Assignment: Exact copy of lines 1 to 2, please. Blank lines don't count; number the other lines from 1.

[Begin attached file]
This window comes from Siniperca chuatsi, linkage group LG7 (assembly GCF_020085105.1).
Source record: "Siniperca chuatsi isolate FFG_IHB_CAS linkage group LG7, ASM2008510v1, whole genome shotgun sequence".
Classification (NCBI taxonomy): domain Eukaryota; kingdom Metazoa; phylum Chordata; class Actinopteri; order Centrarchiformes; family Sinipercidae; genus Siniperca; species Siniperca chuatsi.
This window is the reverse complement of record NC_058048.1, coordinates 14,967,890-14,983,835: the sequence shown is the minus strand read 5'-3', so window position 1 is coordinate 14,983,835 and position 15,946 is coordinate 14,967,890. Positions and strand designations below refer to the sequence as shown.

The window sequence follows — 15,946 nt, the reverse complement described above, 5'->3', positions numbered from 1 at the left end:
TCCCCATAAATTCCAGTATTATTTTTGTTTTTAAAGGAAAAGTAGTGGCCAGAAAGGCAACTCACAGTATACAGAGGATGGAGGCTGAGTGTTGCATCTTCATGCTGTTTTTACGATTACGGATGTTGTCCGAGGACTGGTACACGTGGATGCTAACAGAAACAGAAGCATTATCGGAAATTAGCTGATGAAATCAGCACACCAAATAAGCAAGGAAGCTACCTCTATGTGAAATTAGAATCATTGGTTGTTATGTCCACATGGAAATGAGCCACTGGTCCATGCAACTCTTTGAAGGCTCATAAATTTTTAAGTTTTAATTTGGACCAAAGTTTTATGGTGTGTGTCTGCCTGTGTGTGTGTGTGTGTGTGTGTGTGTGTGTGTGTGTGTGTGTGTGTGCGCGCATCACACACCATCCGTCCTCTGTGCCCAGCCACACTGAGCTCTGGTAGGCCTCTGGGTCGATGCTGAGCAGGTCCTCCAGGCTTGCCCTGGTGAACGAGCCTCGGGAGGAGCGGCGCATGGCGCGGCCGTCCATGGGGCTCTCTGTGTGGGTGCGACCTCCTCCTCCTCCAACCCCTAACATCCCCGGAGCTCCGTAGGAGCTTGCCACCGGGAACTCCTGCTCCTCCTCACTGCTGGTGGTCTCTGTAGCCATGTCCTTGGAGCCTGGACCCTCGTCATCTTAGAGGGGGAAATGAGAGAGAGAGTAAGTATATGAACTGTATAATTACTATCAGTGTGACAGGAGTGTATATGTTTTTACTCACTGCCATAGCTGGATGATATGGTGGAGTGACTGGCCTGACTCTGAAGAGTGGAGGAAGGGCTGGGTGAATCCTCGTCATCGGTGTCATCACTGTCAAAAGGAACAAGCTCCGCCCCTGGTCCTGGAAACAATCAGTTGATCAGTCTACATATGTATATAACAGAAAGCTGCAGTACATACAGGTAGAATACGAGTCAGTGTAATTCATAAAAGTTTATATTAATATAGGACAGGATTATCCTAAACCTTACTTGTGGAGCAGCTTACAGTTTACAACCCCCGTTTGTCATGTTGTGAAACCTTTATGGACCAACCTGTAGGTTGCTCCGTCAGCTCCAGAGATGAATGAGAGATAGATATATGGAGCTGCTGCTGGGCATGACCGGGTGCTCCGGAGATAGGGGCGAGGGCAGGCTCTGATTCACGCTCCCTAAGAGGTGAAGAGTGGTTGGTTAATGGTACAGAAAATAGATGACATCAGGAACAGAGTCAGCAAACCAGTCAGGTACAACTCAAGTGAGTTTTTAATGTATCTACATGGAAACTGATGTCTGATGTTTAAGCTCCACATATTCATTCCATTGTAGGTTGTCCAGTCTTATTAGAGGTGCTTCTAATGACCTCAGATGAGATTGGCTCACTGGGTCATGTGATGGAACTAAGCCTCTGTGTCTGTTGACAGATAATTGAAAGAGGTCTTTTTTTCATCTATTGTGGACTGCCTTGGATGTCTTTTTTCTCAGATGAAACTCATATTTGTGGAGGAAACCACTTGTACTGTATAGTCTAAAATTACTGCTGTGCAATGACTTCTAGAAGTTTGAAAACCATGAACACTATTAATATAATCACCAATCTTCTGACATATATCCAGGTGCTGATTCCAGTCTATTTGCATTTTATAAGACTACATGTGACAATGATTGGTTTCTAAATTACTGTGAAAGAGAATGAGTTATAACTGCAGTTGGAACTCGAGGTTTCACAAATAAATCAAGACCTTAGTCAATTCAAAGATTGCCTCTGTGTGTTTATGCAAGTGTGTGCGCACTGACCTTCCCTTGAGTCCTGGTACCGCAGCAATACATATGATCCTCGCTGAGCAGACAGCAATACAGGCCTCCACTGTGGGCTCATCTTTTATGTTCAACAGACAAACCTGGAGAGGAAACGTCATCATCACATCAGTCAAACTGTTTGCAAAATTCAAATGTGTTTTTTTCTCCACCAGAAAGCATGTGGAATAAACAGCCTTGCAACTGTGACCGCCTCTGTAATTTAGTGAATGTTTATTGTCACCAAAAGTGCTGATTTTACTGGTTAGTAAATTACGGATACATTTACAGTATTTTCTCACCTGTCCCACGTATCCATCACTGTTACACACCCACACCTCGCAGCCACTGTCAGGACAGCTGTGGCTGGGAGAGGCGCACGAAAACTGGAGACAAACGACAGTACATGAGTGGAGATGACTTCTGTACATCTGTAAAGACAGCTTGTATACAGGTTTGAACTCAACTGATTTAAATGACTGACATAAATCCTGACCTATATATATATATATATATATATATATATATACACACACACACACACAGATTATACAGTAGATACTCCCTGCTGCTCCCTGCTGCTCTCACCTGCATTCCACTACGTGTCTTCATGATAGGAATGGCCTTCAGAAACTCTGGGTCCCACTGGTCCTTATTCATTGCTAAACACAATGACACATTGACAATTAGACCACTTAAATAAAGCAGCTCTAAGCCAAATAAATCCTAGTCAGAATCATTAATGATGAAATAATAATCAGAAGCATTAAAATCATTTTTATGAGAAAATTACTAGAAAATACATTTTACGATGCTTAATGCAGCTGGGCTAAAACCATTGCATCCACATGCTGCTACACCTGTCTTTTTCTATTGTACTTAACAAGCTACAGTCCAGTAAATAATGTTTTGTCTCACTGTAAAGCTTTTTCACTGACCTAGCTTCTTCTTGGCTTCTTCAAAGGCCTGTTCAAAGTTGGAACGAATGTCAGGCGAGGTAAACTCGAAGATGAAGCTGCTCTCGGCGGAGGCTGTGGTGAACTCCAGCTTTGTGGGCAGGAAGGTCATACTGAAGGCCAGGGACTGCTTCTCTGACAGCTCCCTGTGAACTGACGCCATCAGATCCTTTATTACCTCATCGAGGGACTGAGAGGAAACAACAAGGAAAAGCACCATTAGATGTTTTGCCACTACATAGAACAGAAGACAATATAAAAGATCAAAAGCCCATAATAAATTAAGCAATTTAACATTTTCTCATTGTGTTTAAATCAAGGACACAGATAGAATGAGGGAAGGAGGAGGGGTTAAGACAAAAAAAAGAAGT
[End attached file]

This window comes from Siniperca chuatsi, linkage group LG7 (assembly GCF_020085105.1).
Source record: "Siniperca chuatsi isolate FFG_IHB_CAS linkage group LG7, ASM2008510v1, whole genome shotgun sequence".